What the papers say
Journalist Liz Kennedy takes a look at what's making the headlines in Thursday's newspapers.
All the local papers concentrate on the two teenagers, who died by what is thought to have been carbon monoxide poisoning.
They had been close friends since they were just three years old, says the Belfast Telegraph and that a "pall of tragedy" is hanging over Castlerock "a quiet, windswept idyll by the sea".
"Tributes are paid to tragic friends" says the headline in The News Letter and Aaron Davidson's father recounts how he and the father of Neil McFerran rushed to the resort, after they were unable to make contact with their teenage sons in Castlerock on Tuesday.
The Daily Mirror reports that Aaron and Neil were to head for New York next month, before they started at university and Aaron Davidson's parents called him their "angel" son.
"Pals poisoned" says The Sun and the headmaster of Glengormley High said they were "role models" for younger pupils.
The Irish News says that George Davidson had broken into the apartment in Castlerock, as he had had an "inkling" that his son was in danger.
The paper says that the shock was palpable in the seaside town yesterday, "as mist muted the sound of summer."
Fears of a double-dip recession are said to be intensifying.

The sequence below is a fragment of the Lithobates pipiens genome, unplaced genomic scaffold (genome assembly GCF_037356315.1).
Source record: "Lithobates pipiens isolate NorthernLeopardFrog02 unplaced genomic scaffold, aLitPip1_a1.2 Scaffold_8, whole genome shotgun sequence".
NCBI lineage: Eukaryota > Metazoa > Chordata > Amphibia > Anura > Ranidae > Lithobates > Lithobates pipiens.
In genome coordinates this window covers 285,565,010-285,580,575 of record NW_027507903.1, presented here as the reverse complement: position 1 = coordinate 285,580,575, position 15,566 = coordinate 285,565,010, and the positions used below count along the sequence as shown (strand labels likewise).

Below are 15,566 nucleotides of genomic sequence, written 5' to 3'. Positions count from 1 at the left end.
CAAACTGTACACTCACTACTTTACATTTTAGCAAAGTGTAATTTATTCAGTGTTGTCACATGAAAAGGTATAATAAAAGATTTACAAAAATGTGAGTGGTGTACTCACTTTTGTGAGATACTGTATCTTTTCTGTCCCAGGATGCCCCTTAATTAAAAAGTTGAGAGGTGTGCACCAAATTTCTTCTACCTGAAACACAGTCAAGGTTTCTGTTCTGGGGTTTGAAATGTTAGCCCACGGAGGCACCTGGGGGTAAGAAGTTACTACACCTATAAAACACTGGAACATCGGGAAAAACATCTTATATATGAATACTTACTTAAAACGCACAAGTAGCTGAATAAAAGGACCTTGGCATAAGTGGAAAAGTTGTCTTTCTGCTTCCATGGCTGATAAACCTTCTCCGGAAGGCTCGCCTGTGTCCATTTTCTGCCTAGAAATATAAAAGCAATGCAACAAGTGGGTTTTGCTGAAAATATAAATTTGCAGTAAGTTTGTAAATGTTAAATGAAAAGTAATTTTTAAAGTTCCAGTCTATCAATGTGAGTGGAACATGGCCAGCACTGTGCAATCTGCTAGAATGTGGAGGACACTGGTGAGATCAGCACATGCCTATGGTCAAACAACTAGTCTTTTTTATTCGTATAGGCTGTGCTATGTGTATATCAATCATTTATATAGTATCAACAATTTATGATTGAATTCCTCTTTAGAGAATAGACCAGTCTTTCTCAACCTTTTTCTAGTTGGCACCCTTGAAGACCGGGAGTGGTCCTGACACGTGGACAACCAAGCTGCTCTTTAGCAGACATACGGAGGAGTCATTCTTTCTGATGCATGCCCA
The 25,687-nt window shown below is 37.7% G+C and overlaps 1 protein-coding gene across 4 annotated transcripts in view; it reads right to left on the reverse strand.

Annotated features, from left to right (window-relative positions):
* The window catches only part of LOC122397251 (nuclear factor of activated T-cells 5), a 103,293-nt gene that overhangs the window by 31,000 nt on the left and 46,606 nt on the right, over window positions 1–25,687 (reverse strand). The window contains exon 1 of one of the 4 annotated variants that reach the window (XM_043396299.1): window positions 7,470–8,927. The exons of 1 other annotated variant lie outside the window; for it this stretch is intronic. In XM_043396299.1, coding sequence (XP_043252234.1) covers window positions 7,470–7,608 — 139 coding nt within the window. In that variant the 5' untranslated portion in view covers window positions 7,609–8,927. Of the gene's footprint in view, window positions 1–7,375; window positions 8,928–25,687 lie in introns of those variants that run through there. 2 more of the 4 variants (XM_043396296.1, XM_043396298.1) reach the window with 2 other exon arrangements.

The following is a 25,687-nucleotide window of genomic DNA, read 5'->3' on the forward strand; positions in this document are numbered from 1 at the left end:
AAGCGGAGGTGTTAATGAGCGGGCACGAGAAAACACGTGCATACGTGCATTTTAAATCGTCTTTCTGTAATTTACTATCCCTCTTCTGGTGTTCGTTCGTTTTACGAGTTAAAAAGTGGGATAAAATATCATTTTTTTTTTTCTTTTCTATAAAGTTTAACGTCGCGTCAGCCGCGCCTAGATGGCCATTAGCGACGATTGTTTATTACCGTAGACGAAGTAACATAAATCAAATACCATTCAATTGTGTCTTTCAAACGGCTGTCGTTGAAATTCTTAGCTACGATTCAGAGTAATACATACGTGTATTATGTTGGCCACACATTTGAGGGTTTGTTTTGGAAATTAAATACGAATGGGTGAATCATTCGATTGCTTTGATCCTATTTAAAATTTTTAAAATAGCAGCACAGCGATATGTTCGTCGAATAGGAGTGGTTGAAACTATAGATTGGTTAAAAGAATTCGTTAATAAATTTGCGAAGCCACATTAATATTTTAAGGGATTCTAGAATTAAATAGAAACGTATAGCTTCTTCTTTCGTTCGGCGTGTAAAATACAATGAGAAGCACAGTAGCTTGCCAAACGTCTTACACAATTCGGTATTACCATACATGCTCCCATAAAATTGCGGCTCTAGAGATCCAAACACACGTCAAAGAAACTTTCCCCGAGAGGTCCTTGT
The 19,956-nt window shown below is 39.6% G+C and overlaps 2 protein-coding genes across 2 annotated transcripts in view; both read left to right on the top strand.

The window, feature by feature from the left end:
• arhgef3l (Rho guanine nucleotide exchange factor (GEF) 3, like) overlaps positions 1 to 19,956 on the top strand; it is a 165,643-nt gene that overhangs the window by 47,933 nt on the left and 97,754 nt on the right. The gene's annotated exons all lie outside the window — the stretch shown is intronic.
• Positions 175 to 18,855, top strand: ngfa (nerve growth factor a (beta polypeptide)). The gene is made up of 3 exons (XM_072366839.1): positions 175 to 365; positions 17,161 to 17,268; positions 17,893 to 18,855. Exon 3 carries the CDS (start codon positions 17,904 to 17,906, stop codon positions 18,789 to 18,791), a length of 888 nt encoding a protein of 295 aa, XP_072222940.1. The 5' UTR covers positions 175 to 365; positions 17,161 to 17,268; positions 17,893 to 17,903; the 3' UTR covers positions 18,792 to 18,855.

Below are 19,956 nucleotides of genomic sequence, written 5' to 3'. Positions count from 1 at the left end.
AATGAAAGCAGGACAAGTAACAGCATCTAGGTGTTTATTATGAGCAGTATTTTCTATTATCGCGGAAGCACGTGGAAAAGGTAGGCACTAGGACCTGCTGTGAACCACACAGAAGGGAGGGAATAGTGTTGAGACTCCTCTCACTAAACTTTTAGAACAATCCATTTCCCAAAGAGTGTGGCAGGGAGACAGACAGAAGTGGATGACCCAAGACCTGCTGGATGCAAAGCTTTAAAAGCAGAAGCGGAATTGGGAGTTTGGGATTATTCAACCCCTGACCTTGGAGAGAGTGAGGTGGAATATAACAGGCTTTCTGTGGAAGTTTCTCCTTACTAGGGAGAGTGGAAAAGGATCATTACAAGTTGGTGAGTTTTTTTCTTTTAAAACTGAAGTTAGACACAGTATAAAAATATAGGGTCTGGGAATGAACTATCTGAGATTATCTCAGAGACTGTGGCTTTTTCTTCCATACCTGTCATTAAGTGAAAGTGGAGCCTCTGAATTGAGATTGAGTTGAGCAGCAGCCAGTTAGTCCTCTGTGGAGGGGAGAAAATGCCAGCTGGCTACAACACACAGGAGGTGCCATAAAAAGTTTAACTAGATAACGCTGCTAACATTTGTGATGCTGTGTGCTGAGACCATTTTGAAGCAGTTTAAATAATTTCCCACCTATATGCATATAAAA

That's according to The Guardian.
A survey of Britain's service sector saw its growth stall last month, with many companies complaining that their businesses were being hurt by cancelled public-sector contracts.
And the gloom is compounded by retailers, who say that consumer spending is cooling off, after a strong start to the year.
Meanwhile, The Daily Mail has started a campaign called "make the banks lend" and the paper charts how Lloyds TSB got back into the black, with a bumper £1.6bn profit, but it claims "still won't lend".
One way for the UK to recover, maybe: "China set to buy Liverpool", says The Times.
Not the city, just the football club, as the paper reports that the mystery backer behind a bid to buy Liverpool Football Club is ...the Chinese government.
They are in pole position to snap up the debt-laden club, apparently, with a wealthy Kuwaiti family and an American private equity club also said to be interested.
And the red and white of a different Lancashire team is all over the front of the Irish Independent, after the League of Ireland selection side was thrashed 7-1 by Manchester United at the new Aviva stadium in Dublin on Wednesday night.
The Irish Times has Rooney and co on its front page too, but both papers also cover the continuing saga of embattled senator Ivor Callely and investigations into his expenses claims.
And finally, it seems that men have been unfairly labelled as shirkers, according to The Daily Telegraph.
A study by the London School of Economics finds that fathers spend longer than mothers being "productive" over the course of a day.
But then again, inside the paper, it has a YouGov poll informing us that a typical British man wears a flat cap, rides a motability scooter and eats processed cheese.
That's according to French respondents, who when asked what the British were "not good at", replied "cooking", "love," "speaking French" and "everything."